The grandmother’s attempts to correct and control the children portray her dislike of growing commercialism and anchor in her old Southern values. Like the instance with the monkey, the children’s presence in the story often represent consumerist ideas and develop Gothic elements that illustrate the grandmother’s distaste for consumerism. During their time in The Tower, June Star tells Red Sam “I wouldn’t live in a broken-down place like this for a million bucks!” to which the grandmother immediately “hisses” “aren’t you ashamed?” (7). June Star’s fixation on the financial situation of Red Sam embarrasses the grandmother who believes that a “good man’s” worth lies beyond the fiscal. The manner in which she “hisses” at the children is an aforementioned attempt to control their materialistic tendencies. The children’s excitement at visiting the house the grandmother told them about causes the detour that leads to their accident, and this house’s alleged “secret panel” exemplifies Gothic architecture once more (9). Besides dramatic silhouettes, an element of Gothic architecture is the concealment of secrets and the “secret panel” embodies this trope. The grandmother admits she was “not telling the truth” to the children so that her story might be all the more captivating to them by adding a Gothic twist (9). The grandmother’s fixation on the historic Gothic house as a means to control the children’s fascination with materialism once more illustrates her distaste for consumerism.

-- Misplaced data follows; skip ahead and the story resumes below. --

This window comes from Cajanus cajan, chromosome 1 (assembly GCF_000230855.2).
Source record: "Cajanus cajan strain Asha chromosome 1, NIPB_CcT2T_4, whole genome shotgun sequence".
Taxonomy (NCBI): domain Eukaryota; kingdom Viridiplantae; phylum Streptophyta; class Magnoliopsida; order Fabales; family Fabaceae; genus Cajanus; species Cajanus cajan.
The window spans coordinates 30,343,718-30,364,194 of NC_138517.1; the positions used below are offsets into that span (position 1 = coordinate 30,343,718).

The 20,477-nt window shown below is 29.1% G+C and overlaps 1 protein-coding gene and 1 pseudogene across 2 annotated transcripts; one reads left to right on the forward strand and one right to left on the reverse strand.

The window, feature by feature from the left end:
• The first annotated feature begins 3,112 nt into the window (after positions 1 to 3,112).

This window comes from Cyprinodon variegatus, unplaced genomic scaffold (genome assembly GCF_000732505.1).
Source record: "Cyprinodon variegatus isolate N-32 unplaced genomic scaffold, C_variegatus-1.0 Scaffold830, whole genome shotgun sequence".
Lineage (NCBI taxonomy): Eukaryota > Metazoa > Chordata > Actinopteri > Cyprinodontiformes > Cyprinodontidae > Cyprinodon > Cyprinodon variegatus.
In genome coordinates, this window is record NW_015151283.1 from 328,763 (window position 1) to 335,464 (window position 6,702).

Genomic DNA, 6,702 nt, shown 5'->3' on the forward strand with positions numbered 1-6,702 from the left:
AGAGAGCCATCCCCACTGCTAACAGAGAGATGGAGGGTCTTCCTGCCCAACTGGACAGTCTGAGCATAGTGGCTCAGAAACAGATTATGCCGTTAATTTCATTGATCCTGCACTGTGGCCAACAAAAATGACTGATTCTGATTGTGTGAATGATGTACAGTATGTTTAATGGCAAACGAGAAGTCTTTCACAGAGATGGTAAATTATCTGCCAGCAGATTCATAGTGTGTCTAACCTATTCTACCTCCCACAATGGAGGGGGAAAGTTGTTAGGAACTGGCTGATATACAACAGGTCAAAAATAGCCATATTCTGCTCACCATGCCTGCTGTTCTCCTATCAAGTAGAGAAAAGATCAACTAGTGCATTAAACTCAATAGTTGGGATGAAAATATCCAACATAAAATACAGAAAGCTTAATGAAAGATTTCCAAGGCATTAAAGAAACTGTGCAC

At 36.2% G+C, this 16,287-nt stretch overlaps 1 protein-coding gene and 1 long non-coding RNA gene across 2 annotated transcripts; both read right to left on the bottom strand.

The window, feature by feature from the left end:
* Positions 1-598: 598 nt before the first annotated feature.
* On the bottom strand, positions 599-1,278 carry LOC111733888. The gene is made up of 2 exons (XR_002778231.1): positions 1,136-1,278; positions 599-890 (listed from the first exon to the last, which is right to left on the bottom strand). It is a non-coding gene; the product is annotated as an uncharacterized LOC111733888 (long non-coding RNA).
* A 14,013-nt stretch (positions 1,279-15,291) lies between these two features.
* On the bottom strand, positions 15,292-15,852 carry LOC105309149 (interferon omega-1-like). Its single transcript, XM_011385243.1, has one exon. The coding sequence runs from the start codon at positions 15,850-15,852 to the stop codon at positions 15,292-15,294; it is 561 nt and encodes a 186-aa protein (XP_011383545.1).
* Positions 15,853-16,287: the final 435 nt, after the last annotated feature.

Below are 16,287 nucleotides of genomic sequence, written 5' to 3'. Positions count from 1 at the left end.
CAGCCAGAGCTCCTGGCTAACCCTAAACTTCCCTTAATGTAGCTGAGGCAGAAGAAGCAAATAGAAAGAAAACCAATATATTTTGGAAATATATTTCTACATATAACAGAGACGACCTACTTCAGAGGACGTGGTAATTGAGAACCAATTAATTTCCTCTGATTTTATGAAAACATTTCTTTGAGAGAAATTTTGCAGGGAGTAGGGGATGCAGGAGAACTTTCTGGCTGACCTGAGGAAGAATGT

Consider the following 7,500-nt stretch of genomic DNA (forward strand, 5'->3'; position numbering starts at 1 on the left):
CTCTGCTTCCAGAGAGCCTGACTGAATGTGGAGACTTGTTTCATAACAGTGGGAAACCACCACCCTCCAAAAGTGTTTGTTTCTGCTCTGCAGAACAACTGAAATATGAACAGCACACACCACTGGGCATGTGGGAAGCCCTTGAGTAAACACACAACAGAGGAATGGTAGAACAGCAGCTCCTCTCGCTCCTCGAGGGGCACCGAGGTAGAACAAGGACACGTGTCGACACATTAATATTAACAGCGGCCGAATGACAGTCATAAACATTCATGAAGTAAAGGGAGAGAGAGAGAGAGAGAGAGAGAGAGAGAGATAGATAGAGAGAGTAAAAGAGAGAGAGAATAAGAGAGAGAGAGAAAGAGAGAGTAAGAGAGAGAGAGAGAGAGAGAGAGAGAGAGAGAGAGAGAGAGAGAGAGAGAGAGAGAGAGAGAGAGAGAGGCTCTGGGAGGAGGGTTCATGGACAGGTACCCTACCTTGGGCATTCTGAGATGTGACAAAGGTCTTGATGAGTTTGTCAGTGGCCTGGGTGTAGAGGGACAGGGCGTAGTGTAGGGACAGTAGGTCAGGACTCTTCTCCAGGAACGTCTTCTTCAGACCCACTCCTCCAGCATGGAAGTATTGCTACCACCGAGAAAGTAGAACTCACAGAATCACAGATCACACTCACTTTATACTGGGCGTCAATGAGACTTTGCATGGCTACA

The last, and possibly most iconic, element of Gothic fiction the children bring to the story is the development of the sublime through a contrast with the grandmother in which the generational gap is characterized by consumerism. The sublime is seen in the moments after the car accident, the moment of pure chaos and violence. After the family gathers their bearings and accounts for each other, “they all sat down in the ditch, except the children, to recover from the shock” while the children prance around and scream “we’ve had an accident!” (12). The sublime exists on the edge of reason just out of reach from total understanding as something that can barely be described. While the adults grapple to absorb the accident they just endured, the children bring a level of acceptance that they use to understand the violence. Neither party can fully comprehend the accident and they are justifying their reason in completely different manners that contrast against each other. Due to the sublime accident the family endures, each member meets their untimely ends at the hands of the Misfit and the grandmother’s eventual shift and abandonment of her old values truly comes to light. The children’s marvel at the accident contrast the grandmother’s desire for the safety of her family. The grandmother’s emphasis on family is a Southern value while the children’s amazement at the accident is purely material; the sublime presents the family’s priorities in a way that emphasizes materialism through the younger generation.